If we’re completely honest, our motivations for following Christ and being obedient to His way can’t all come from completely selfless motives. But an interesting question is were they really meant to?
The awe for God’s holiness and our thankfulness for what He’s done are each powerful motivators for never-ending obedience, but they just don’t seem to keep us from veering off God’s path as effectively as I wish they would.
Even the not-so-selfless motive of fear for what might happen if we don’t obey doesn’t work all that well because being sinful means we’re wired to overcome fear and take risks. We’re wired to want and pursue happiness for ourselves over anything else.
According to Genesis 3, it was the desire to become better through our own efforts that contributed to the first bite of that forbidden fruit. And in the time since, the world has kept us convinced that our own ways deliver a better life than God’s way. His ways are often characterized as dull, frustrating, and old-fashioned by our self-centered culture. So we find ourselves often disregarding God’s way to follow our own. The strangest thing about it, I think, is we disregard God despite full acknowledgment by many that He exists, is perfectly holy, and has done more for us than we could ever do for ourselves.
I’m not saying this is the way it was originally intended to be, but there is an unavoidable element of personal favor tied into our submission– on top of that sense of awe, thankfulness and fear for who God is. We want our faith and worship for Him to bring us individual purpose and personal happiness.
There are, of course, times of pain and mourning when we’re comforted by God’s enormity and power. Those are incredibly intimate moments. But again, it’s our own comfort we inevitably seek. There is that selfishness built in, which leads us to worship and obey/believe at least partly because we want to be well-cared for. We want to be and feel loved.
Wanting God to bless us as a reward for following His way is not what I’m getting at. That’s essentially the prosperity gospel, which looks at obedience as a cause-and-effect scenario: because we obey, God gives us a treat. Jesus did regularly refer to some kind of heavenly reward for each of us according to what we do, but receiving such rewards in heaven seemed to include being treated as last in this world . That’s honestly a completely different topic for another article. What I’m suggesting, rather, is this: God’s blessings on Earth are delivered not because of our obedience, but through our obedience.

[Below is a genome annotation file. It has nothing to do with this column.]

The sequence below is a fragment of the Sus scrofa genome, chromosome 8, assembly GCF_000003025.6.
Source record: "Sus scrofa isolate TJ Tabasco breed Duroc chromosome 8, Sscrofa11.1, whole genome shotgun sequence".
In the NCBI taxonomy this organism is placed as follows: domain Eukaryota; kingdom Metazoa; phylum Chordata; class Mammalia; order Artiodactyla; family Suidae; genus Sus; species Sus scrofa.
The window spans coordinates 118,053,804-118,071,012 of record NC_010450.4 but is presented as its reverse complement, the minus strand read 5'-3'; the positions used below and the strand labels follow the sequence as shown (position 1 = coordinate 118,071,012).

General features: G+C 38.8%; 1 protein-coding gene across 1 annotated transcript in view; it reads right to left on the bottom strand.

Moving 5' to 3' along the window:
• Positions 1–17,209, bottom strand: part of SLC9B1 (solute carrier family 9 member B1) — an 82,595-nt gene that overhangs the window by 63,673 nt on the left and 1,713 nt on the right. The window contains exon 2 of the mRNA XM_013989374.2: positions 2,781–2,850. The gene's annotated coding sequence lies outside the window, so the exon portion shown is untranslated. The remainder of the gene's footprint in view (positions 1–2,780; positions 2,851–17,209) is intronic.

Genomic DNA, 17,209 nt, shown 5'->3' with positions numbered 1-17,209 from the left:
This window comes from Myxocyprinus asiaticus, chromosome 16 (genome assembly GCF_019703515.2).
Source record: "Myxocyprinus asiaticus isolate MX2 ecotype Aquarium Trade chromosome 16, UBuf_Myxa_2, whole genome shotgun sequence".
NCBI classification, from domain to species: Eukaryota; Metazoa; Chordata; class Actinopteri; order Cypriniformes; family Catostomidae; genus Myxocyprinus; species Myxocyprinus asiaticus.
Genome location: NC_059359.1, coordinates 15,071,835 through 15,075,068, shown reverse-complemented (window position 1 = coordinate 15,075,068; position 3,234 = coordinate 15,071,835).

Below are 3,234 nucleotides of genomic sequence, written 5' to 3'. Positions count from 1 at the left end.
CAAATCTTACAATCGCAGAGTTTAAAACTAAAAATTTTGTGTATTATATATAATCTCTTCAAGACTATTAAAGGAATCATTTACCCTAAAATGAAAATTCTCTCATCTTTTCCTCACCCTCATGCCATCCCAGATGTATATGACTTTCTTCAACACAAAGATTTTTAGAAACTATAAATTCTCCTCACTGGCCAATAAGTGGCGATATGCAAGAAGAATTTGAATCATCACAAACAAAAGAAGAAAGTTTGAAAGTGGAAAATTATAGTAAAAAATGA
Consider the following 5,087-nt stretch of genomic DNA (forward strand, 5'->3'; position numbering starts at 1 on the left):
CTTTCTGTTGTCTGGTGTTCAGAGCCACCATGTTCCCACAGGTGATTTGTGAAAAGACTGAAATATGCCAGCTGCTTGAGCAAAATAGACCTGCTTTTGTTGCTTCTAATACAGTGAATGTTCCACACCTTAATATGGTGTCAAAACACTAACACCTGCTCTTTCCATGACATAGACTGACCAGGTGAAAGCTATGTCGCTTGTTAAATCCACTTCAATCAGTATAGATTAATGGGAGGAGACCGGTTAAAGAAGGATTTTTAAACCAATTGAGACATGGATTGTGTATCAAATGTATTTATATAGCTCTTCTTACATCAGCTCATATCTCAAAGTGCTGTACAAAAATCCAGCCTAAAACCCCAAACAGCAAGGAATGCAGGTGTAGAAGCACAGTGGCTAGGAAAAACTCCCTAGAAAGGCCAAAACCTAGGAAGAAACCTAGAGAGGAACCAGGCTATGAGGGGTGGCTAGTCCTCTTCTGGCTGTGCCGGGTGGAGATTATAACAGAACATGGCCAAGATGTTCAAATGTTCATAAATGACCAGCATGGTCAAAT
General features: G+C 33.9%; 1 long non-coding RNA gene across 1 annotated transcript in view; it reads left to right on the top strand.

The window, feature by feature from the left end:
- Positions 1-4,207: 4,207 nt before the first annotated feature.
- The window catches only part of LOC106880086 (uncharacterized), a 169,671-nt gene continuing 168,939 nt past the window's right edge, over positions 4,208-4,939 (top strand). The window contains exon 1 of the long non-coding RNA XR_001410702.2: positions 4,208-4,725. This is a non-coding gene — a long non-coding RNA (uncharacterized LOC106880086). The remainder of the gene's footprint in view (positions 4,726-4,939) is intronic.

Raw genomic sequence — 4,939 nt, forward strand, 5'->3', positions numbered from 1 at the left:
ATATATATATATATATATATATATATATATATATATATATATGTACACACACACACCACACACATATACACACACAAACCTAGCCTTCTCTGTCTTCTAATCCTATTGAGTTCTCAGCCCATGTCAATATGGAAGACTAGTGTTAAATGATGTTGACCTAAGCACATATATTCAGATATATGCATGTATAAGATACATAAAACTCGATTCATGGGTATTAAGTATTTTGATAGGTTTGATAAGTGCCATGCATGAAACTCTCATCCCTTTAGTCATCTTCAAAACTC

What if an obedient life is the path He asks us to follow simply because He designed that path to lead directly to the blessings He knows we’re searching everywhere for, and wants to give us? What if He created us to specifically desire those good things so that we would end up on the path He promised would provide them? If obedience to Him didn’t lead to an eternally-minded joyfulness, then wouldn’t our worship be laced with our resentment and hateful fear rather than the love He desires?
I think we all agree that heaven is the ideal place to be. We’re told it’s a place of paradise where there is no more mourning, crying, pain, or death. And apparently there’s added rewards! That sounds amazing, and I would venture to guess we all hope to be there eventually. But have we forgotten the main characteristic of heaven? Heaven is where things are God’s way all the time. Earth, meanwhile, is where we tend to do things our way. And just look what we have to show for it.
When the enormity of God fails to convince us and strike the necessary fear within us to be obedient, I’d like to suggest a fallback motive: God’s way is actually the best, fullest, and most dependable way to live. His rules make things right and good, even in a fallen and broken world where pain is unavoidable. His way leads to levels of security, love, and joy within our souls that open the floodgates for unending, ecstatic worship. And the byproduct of this obedient life are the very things we’ve been seeking after in every other place under the sun.
As an example, I think this fallback motive applies most directly to relationships. If God’s way is the best way, then we can trust that a God-centered romantic relationship characterized by patience, purity, and selflessness actually isn’t the cruel hazing ritual our immediate-gratification-culture marks it up to be. Somehow, our society has come to view patience and self-control as things you can have without work and practice. We’re taught it’s not worth waiting for marriage before living and sleeping together, or worse, that it’s a benefit to do so. For a long time, I was among the crowd arguing that living and sleeping together before marriage was logical and helpful. Somehow God changed my heart about that soon after He drew me in to follow Him, and that was even before I saw the research revealing how flawed my “logic” was. Turns out, God’s way is more reliable than our fleeting own emotions. Go figure.
In the same way, if God’s way is really the best way, then there must really be some kind of beneficial, restorative power in forgiveness. It means lifting someone up and speaking positively about them will actually lead to more fulfillment than talking badly behind their backs, putting them down, or dwelling on their faults.
What if God’s way wasn’t seen as a fence built to keep us out of the best parts of life, but rather to keep us in them? Truly believing this could be the extra motivation we need to live closer to the happiness, joy, and obedience God intended for us all along.